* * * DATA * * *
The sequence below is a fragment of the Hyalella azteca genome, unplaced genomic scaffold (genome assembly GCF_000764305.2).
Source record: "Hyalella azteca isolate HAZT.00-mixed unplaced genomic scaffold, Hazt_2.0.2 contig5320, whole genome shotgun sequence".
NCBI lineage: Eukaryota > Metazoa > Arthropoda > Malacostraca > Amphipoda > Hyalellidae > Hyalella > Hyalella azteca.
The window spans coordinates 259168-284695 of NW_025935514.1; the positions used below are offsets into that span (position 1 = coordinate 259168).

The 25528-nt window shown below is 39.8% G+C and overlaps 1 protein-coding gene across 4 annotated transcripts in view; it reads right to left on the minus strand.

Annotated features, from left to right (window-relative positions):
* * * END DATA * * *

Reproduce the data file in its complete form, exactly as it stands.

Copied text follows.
The sequence below is a fragment of the Hyalella azteca genome, unplaced genomic scaffold (genome assembly GCF_000764305.2).
Source record: "Hyalella azteca isolate HAZT.00-mixed unplaced genomic scaffold, Hazt_2.0.2 contig5320, whole genome shotgun sequence".
NCBI lineage: Eukaryota > Metazoa > Arthropoda > Malacostraca > Amphipoda > Hyalellidae > Hyalella > Hyalella azteca.
The window spans coordinates 259168-284695 of NW_025935514.1; the positions used below are offsets into that span (position 1 = coordinate 259168).

The 25528-nt window shown below is 39.8% G+C and overlaps 1 protein-coding gene across 4 annotated transcripts in view; it reads right to left on the minus strand.

Annotated features, from left to right (window-relative positions):